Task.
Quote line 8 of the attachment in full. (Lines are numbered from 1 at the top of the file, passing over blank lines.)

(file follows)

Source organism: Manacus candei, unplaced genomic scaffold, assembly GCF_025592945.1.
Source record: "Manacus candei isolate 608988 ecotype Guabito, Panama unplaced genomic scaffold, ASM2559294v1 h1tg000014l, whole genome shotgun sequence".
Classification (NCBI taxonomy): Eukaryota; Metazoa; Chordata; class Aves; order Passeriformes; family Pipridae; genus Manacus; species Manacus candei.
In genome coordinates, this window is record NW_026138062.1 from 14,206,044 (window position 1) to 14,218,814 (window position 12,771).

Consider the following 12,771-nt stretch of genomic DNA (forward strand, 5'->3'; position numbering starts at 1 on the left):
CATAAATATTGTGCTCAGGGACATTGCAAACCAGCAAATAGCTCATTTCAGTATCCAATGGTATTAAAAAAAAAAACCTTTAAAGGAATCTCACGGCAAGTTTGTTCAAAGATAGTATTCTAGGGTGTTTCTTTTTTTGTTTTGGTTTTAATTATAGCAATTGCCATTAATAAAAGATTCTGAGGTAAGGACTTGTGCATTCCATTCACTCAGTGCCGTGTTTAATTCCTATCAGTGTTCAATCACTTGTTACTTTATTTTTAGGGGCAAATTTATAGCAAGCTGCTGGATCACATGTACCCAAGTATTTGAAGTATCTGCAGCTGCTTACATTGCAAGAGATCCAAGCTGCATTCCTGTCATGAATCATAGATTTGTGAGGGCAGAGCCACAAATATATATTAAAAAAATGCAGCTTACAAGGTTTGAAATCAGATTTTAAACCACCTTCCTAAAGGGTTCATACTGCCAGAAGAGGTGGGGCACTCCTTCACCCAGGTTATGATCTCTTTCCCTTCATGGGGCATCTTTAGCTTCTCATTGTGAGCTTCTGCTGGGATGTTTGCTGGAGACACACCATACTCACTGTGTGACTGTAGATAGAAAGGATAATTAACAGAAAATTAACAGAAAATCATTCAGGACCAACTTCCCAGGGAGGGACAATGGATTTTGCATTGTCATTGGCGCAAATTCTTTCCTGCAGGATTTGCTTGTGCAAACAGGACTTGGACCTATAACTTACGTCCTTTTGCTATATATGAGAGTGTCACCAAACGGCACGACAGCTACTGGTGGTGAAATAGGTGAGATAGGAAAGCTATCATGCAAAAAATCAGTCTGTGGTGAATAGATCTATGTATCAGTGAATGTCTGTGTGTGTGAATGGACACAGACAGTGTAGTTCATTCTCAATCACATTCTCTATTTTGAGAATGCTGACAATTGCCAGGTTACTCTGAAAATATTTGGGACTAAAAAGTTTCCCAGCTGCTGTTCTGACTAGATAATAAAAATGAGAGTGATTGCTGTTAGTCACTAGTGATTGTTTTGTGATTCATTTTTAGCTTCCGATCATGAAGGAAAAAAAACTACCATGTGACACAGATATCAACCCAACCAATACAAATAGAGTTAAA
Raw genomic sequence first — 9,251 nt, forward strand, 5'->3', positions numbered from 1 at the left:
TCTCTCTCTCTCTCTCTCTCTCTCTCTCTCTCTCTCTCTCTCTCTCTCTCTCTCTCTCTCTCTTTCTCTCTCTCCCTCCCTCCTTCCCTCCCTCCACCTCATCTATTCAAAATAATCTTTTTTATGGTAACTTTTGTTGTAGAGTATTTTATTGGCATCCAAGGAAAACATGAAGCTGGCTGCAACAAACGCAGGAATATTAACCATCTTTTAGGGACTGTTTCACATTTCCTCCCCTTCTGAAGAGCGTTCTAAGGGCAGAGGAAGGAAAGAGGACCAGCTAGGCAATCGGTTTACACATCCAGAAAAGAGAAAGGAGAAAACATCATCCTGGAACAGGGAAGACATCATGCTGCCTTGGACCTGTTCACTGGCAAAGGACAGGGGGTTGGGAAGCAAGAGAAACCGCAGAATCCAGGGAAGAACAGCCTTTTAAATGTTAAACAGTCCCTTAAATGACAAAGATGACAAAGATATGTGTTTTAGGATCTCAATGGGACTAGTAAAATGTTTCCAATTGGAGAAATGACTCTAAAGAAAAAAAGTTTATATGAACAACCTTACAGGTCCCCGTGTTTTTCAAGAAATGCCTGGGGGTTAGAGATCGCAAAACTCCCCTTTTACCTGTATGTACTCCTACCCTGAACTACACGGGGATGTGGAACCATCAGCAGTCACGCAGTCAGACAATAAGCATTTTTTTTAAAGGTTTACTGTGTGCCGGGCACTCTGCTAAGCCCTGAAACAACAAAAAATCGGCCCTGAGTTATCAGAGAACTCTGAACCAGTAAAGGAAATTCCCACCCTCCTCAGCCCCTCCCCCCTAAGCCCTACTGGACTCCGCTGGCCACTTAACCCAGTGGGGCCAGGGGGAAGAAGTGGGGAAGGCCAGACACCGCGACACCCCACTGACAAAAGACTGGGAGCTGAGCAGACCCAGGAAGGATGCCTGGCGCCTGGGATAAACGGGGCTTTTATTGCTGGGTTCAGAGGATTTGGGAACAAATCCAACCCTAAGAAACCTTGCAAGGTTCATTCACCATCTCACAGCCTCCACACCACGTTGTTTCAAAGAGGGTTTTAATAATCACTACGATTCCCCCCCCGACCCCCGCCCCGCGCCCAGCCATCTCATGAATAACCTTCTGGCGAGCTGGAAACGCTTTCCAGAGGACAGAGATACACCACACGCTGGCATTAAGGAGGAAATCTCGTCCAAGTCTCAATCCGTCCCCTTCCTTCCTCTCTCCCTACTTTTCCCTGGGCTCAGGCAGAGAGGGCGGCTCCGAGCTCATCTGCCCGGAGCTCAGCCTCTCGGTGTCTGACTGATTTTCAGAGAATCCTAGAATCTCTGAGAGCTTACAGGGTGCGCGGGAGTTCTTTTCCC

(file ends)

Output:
TCTCTCTCTCTCTCTCTCTCTCTCTCTCTCTCTCTCTCTCTCTCTCTCTCTCTCTCTCTCTCTTTCTCTCTCTCCCTCCCTCCTTCCCTCCCTCCACCTCATCTATTCAAAATAATCTTTTTTATGGTAACTTTTGTTGTAGAGTATTTTATTGGCATCCAAGGAAAACATGAAGCTGGCTGCAACAAACGCAGGAATATTAACCATCTTTTAGGGACTGTTTCACATTTCCTCCCCTTCTGAAGAGCGTTCTAAGGGCAGAGGAAGGAAAGAGGACCAGCTAGGCAATCGGTTTACACATCCAGAAAAGAGAAAGGAGAAAACATCATCCTGGAACAGGGAAGACATCATGCTGCCTTGGACCTGTTCACTGGCAAAGGACAGGGGGTTGGGAAGCAAGAGAAACCGCAGAATCCAGGGAAGAACAGCCTTTTAAATGTTAAACAGTCCCTTAAATGACAAAGATGACAAAGATATGTGTTTTAGGATCTCAATGGGACTAGTAAAATGTTTCCAATTGGAGAAATGACTCTAAAGAAAAAAAGTTTATATGAACAACCTTACAGGTCCCCGTGTTTTTCAAGAAATGCCTGGGGGTTAGAGATCGCAAAACTCCCCTTTTACCTGTATGTACTCCTACCCTGAACTACACGGGGATGTGGAACCATCAGCAGTCACGCAGTCAGACAATAAGCATTTTTTTTAAAGGTTTACTGTGTGCCGGGCACTCTGCTAAGCCCTGAAACAACAAAAAATCGGCCCTGAGTTATCAGAGAACTCTGAACCAGTAAAGGAAATTCCCACCCTCCTCAGCCCCTCCCCCCTAAGCCCTACTGGACTCCGCTGGCCACTTAACCCAGTGGGGCCAGGGGGAAGAAGTGGGGAAGGCCAGACACCGCGACACCCCACTGACAAAAGACTGGGAGCTGAGCAGACCCAGGAAGGATGCCTGGCGCCTGGGATAAACGGGGCTTTTATTGCTGGGTTCAGAGGATTTGGGAACAAATCCAACCCTAAGAAACCTTGCAAGGTTCATTCACCATCTCACAGCCTCCACACCACGTTGTTTCAAAGAGGGTTTTAATAATCACTACGATTCCCCCCCCGACCCCCGCCCCGCGCCCAGCCATCTCATGAATAACCTTCTGGCGAGCTGGAAACGCTTTCCAGAGGACAGAGATACACCACACGCTGGCATTAAGGAGGAAATCTCGTCCAAGTCTCAATCCGTCCCCTTCCTTCCTCTCTCCCTACTTTTCCCTGGGCTCAGGCAGAGAGGGCGGCTCCGAGCTCATCTGCCCGGAGCTCAGCCTCTCGGTGTCTGACTGATTTTCAGAGAATCCTAGAATCTCTGAGAGCTTACAGGGTGCGCGGGAGTTCTTTTCCC